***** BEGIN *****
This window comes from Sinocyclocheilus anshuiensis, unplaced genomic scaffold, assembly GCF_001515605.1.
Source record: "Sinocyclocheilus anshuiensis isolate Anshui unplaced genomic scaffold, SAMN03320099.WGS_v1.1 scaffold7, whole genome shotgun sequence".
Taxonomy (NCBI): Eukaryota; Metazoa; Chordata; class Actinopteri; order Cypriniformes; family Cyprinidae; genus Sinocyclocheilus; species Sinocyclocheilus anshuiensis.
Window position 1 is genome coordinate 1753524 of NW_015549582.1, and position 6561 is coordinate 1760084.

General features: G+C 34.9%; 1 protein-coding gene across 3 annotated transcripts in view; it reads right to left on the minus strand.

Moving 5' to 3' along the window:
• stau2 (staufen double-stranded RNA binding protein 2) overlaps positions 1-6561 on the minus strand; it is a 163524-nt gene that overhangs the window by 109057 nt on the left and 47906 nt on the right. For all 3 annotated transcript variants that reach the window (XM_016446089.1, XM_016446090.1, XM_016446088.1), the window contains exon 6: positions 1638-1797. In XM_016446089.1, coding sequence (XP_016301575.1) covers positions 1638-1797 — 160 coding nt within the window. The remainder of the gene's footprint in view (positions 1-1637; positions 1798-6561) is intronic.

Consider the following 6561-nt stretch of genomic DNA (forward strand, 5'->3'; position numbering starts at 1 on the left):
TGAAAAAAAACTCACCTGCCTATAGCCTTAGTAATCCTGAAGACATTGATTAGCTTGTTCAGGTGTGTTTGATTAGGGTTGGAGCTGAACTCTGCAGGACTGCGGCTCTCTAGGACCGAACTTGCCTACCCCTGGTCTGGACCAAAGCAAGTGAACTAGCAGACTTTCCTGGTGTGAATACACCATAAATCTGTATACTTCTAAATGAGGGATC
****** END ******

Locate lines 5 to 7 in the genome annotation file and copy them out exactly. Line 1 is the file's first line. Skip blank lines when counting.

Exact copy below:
General features: G+C 34.9%; 1 protein-coding gene across 3 annotated transcripts in view; it reads right to left on the minus strand.

Moving 5' to 3' along the window:
• stau2 (staufen double-stranded RNA binding protein 2) overlaps positions 1-6561 on the minus strand; it is a 163524-nt gene that overhangs the window by 109057 nt on the left and 47906 nt on the right. For all 3 annotated transcript variants that reach the window (XM_016446089.1, XM_016446090.1, XM_016446088.1), the window contains exon 6: positions 1638-1797. In XM_016446089.1, coding sequence (XP_016301575.1) covers positions 1638-1797 — 160 coding nt within the window. The remainder of the gene's footprint in view (positions 1-1637; positions 1798-6561) is intronic.